14

Small pocket radios usually have fairly poor antennas in them, because of their small size. But by placing your hand nearby the antenna of that small radio, you are creating a capacitor in which one terminal is the radio chassis and the other is your hand. Any radio frequency signal induced in your skin by radio broadcasts will be capacitively coupled from ...


5

First of all, the photon picture isn't the best way to visualize and model the operation of a radio-frequency antenna. RF antenna engineering is best performed and understood (IMHO) by means of a model in which high frequency AC power flow through a wire creates electromagnetic waves that propagate away into space. For this to occur, the antenna impedance ...


4

I will try to summarize the classic results from 1, 2, 3. In short, a receiving antenna does not scatter as much power as it absorbs except in a few very special cases such as a very short dipole or a small loop. For these small dipoles, when the incident wave induces the same current distribution as would be seen when the antenna is used and driven as a ...


4

In this context, a resonant element would be a chunk of the system that possesses a substantial quantity of impedance (either capacitance or inductance), different from that of the system as a whole. So if the horn had a local swelling or constriction somewhere along its length, the impedance of that segment would not match that of the horn inlet or outlet, ...


4

Since the times of maximum charge separation (electric field) and maximum current (magnetic field) are out-of-phase in a oscillating dipole, the question makes perfect sense. The answer is to look at the exact dipole solution: $${\bf E}=\frac 1{4\pi\epsilon_0}\Big[ \frac{\omega^2}{c^2r}(\hat{\bf r}\times{\bf p})\times\hat{\bf r}+ \big[ \frac 1 {r^3}-\frac{i\...


3

The EM waves act on charges, and the frequency of the movement of that charges is selected by the LC reception circuit of the radio. But without enough carries present in a good antenna, there is no much signal to select. The effect of the human body is to provide movable charges for the EM waves. When touching the antenna, it increases its role. But even ...


3

They move at the drift velocity for that material and that electric field. A strong FM radio signal from a nearby station has an intensity of about $10^{-5}$ W/m^2, while for a weak astronomical radio source it might be more like $10^{-26}$ W/m^2. The equation for the drift velocity in terms of the intensity $S$ is $$v=\mu \sqrt{\frac{4\pi k}{c} S}$$, and if ...


3

The diagrams you are looking at do not show how far the radiation propagates, it shows the power of the radiation in different directions. The portions far from the center have the highest power. If you have a receiver in one of the very weak directions, it doesn't mean that radiation cannot reach you. Just that the total power reaching you will be low, ...


3

Let me first comment a sentence from SuperCiocia’s answer. The photodetector clicks ... are caused by the photoelectric effect, that is bound electrons in the photodetector are in quantised orbits and are only capable of discrete energy jumps. (1) In addition to this statement, please recapitulate that any observation of the wave behaviour of light during ...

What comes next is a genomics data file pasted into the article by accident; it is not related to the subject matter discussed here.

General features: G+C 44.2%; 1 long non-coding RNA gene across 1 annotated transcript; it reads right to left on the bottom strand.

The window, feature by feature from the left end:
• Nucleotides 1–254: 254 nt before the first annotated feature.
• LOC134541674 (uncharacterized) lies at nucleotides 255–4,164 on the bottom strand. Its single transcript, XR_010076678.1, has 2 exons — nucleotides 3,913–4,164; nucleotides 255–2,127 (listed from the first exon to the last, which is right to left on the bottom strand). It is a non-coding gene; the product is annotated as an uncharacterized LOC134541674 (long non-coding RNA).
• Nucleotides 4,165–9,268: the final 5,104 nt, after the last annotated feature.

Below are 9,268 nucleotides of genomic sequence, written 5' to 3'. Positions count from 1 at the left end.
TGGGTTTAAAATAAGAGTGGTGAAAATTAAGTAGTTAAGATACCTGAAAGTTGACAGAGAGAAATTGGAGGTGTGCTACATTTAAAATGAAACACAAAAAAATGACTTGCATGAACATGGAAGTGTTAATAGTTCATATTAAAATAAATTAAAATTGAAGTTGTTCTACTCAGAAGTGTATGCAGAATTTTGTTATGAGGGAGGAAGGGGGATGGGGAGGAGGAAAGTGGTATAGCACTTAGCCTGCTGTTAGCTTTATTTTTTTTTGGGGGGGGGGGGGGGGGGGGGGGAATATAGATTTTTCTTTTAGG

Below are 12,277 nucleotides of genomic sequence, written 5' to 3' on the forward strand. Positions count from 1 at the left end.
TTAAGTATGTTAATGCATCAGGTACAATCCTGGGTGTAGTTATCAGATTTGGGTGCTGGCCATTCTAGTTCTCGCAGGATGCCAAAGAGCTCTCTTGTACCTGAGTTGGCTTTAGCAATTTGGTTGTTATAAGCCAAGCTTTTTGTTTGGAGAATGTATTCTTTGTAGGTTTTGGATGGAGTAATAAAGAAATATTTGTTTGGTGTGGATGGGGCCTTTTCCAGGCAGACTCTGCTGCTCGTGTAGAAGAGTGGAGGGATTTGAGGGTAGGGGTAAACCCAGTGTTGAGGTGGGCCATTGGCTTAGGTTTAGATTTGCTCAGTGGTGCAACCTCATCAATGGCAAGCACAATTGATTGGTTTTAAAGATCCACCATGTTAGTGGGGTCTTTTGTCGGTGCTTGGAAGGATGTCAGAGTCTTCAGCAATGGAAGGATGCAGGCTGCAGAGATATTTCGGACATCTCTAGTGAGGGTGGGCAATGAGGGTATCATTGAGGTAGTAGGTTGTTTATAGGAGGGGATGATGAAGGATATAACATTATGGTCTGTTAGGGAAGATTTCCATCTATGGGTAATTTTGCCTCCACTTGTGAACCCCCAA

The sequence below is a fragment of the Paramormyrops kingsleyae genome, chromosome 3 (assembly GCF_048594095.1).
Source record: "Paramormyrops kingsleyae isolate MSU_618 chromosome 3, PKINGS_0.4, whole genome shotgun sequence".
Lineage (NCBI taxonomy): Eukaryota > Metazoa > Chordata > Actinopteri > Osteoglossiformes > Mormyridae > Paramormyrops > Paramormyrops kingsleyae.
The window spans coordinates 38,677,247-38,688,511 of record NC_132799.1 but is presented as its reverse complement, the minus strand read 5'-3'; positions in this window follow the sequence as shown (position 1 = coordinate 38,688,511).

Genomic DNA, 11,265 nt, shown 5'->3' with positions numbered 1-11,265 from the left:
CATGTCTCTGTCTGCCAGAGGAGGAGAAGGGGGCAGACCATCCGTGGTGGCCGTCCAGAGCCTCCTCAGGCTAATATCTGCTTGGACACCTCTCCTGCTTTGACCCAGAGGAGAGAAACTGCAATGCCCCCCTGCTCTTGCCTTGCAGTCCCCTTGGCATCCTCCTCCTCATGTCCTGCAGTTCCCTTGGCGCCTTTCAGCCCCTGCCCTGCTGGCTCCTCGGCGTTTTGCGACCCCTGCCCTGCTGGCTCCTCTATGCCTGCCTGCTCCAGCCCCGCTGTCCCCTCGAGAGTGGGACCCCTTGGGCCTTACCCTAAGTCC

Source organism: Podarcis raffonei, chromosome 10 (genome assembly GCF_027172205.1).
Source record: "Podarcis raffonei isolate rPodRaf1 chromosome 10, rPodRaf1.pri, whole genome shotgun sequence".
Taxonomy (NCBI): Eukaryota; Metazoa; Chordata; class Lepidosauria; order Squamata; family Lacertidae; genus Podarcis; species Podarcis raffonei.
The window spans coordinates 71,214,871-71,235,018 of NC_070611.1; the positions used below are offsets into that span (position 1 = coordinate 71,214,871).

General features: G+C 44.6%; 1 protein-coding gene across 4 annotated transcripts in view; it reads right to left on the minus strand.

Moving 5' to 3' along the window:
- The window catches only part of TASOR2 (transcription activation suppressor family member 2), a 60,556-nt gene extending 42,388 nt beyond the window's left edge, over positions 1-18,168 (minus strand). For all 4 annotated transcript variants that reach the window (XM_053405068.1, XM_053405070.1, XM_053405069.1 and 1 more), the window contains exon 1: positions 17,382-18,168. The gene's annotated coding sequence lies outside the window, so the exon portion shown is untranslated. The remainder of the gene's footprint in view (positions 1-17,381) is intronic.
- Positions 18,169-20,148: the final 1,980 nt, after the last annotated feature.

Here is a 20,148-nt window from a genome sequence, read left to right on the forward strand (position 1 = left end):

2

The simple answer is no. For a photon to be observed, all its energy must be collected. You cannot observe half a photon, either you observe it or you do not. The observation or detection can only happen in one place. This is often referred to as "the collapse of the wave function". As an electromagnetics engineer I sometimes monitored very faint ...


2

Light does not behave like a wave some times and like a particle some other times. Light behaves as light. Trying to categorise some behaviour as "wave-like" or "particle-like" is just an attempt to build an intuitive understanding for quantum phenomena by relating them to simpler everyday things like water waves or marbles hitting a wall....


2

The build up of Maxwell's equations was long, and the experimental confirmation that light is the electromagnetic waves predicted by them took a while. There are "laws", relations which were defined from experimental observations, which are as an axiomatic underlayer so that the equations appear consistent and give the electromagnetic wave as ...


2

This is really just a pedantic detail, but only forces between monopoles fall off as $1/r^2$. For example the force between two electric dipoles falls as $1/r^3$, the force between two electric quadrupoles as $1/r^4$ and so on. This detail aside, the obvious example of a force that does not obey the inverse square law is the strong force. The reason this ...


2

All elements of a circuit will radiate when there is alternating current involved. Typically though, at the frequencies involved, not very much. It is something that circuit designers must be careful of though. Capacitors themselves typically are encased in some sort of material which will damp the stray radiation, especially if it is a conductive material ...


2

An antenna, in general, is NOT a resonator (contra @oliver). The purpose of the antenna is to be a direction dependent impedance transformer that matches the wave impedance of the transmission line connecting the transmitter/receiver to space (air) having impedance $\sqrt{\frac{\mu_0}{\epsilon_0}}=377\Omega$ in all direction. In other words, the apparent ...


2